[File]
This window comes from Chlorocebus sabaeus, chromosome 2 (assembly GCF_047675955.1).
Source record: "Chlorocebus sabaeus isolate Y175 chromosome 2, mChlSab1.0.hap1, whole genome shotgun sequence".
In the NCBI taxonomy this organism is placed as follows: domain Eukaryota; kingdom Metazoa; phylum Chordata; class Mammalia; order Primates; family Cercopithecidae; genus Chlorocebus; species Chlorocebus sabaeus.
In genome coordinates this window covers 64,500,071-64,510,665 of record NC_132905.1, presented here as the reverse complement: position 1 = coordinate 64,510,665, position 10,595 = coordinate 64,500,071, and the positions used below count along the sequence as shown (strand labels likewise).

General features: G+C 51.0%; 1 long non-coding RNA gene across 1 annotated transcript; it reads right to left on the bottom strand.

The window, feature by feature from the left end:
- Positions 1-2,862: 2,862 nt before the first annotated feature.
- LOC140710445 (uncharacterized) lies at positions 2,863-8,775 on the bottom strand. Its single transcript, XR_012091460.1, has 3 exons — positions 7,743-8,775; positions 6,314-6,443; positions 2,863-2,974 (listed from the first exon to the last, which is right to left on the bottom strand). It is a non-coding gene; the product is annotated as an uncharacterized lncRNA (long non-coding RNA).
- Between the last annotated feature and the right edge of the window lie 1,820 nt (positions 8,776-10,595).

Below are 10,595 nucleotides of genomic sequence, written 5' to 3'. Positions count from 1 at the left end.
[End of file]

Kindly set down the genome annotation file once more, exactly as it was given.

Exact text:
This window comes from Chlorocebus sabaeus, chromosome 2 (assembly GCF_047675955.1).
Source record: "Chlorocebus sabaeus isolate Y175 chromosome 2, mChlSab1.0.hap1, whole genome shotgun sequence".
In the NCBI taxonomy this organism is placed as follows: domain Eukaryota; kingdom Metazoa; phylum Chordata; class Mammalia; order Primates; family Cercopithecidae; genus Chlorocebus; species Chlorocebus sabaeus.
In genome coordinates this window covers 64,500,071-64,510,665 of record NC_132905.1, presented here as the reverse complement: position 1 = coordinate 64,510,665, position 10,595 = coordinate 64,500,071, and the positions used below count along the sequence as shown (strand labels likewise).

General features: G+C 51.0%; 1 long non-coding RNA gene across 1 annotated transcript; it reads right to left on the bottom strand.

The window, feature by feature from the left end:
- Positions 1-2,862: 2,862 nt before the first annotated feature.
- LOC140710445 (uncharacterized) lies at positions 2,863-8,775 on the bottom strand. Its single transcript, XR_012091460.1, has 3 exons — positions 7,743-8,775; positions 6,314-6,443; positions 2,863-2,974 (listed from the first exon to the last, which is right to left on the bottom strand). It is a non-coding gene; the product is annotated as an uncharacterized lncRNA (long non-coding RNA).
- Between the last annotated feature and the right edge of the window lie 1,820 nt (positions 8,776-10,595).

Below are 10,595 nucleotides of genomic sequence, written 5' to 3'. Positions count from 1 at the left end.